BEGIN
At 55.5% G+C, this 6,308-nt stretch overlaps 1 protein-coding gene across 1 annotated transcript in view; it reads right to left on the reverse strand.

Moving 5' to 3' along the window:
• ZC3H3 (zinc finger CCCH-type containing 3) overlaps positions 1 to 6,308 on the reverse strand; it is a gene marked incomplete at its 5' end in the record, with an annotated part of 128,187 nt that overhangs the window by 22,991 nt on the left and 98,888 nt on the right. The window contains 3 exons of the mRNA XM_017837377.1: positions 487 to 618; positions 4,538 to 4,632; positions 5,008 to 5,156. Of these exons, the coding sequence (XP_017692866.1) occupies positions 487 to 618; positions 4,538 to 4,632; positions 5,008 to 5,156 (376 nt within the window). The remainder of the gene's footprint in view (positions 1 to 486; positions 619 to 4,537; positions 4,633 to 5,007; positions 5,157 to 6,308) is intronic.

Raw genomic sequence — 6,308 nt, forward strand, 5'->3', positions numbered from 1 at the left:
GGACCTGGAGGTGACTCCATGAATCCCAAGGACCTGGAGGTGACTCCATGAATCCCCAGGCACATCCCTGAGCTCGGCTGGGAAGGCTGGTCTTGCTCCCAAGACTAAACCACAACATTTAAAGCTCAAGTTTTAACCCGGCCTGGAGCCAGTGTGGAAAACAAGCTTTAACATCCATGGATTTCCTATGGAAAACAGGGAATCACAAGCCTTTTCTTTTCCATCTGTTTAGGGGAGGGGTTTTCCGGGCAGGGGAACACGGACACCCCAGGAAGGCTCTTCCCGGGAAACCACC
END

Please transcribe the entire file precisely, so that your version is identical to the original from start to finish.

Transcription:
At 55.5% G+C, this 6,308-nt stretch overlaps 1 protein-coding gene across 1 annotated transcript in view; it reads right to left on the reverse strand.

Moving 5' to 3' along the window:
• ZC3H3 (zinc finger CCCH-type containing 3) overlaps positions 1 to 6,308 on the reverse strand; it is a gene marked incomplete at its 5' end in the record, with an annotated part of 128,187 nt that overhangs the window by 22,991 nt on the left and 98,888 nt on the right. The window contains 3 exons of the mRNA XM_017837377.1: positions 487 to 618; positions 4,538 to 4,632; positions 5,008 to 5,156. Of these exons, the coding sequence (XP_017692866.1) occupies positions 487 to 618; positions 4,538 to 4,632; positions 5,008 to 5,156 (376 nt within the window). The remainder of the gene's footprint in view (positions 1 to 486; positions 619 to 4,537; positions 4,633 to 5,007; positions 5,157 to 6,308) is intronic.

Raw genomic sequence — 6,308 nt, forward strand, 5'->3', positions numbered from 1 at the left:
GGACCTGGAGGTGACTCCATGAATCCCAAGGACCTGGAGGTGACTCCATGAATCCCCAGGCACATCCCTGAGCTCGGCTGGGAAGGCTGGTCTTGCTCCCAAGACTAAACCACAACATTTAAAGCTCAAGTTTTAACCCGGCCTGGAGCCAGTGTGGAAAACAAGCTTTAACATCCATGGATTTCCTATGGAAAACAGGGAATCACAAGCCTTTTCTTTTCCATCTGTTTAGGGGAGGGGTTTTCCGGGCAGGGGAACACGGACACCCCAGGAAGGCTCTTCCCGGGAAACCACC